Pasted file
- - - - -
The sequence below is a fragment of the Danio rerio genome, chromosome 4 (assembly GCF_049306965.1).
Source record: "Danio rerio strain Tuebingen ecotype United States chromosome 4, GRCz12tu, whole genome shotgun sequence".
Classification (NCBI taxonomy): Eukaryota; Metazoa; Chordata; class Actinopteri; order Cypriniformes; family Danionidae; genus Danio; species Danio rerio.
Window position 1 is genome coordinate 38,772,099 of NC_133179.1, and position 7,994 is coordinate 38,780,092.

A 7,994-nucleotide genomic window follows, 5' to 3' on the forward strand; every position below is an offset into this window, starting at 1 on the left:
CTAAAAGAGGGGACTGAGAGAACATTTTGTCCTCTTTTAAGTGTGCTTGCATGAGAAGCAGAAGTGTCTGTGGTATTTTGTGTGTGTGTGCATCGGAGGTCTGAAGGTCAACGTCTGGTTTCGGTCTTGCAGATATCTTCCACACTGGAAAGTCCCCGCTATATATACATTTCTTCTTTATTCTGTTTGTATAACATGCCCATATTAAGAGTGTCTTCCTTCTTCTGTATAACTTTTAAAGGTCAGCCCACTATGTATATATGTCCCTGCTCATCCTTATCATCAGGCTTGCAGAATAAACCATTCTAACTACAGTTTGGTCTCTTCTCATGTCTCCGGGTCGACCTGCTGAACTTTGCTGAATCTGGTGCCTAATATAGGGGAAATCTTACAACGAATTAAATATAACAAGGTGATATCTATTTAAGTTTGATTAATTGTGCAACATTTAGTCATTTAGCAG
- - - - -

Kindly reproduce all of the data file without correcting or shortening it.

The sequence below is a fragment of the Danio rerio genome, chromosome 4 (assembly GCF_049306965.1).
Source record: "Danio rerio strain Tuebingen ecotype United States chromosome 4, GRCz12tu, whole genome shotgun sequence".
Classification (NCBI taxonomy): Eukaryota; Metazoa; Chordata; class Actinopteri; order Cypriniformes; family Danionidae; genus Danio; species Danio rerio.
Window position 1 is genome coordinate 38,772,099 of NC_133179.1, and position 7,994 is coordinate 38,780,092.

A 7,994-nucleotide genomic window follows, 5' to 3' on the forward strand; every position below is an offset into this window, starting at 1 on the left:
CTAAAAGAGGGGACTGAGAGAACATTTTGTCCTCTTTTAAGTGTGCTTGCATGAGAAGCAGAAGTGTCTGTGGTATTTTGTGTGTGTGTGCATCGGAGGTCTGAAGGTCAACGTCTGGTTTCGGTCTTGCAGATATCTTCCACACTGGAAAGTCCCCGCTATATATACATTTCTTCTTTATTCTGTTTGTATAACATGCCCATATTAAGAGTGTCTTCCTTCTTCTGTATAACTTTTAAAGGTCAGCCCACTATGTATATATGTCCCTGCTCATCCTTATCATCAGGCTTGCAGAATAAACCATTCTAACTACAGTTTGGTCTCTTCTCATGTCTCCGGGTCGACCTGCTGAACTTTGCTGAATCTGGTGCCTAATATAGGGGAAATCTTACAACGAATTAAATATAACAAGGTGATATCTATTTAAGTTTGATTAATTGTGCAACATTTAGTCATTTAGCAG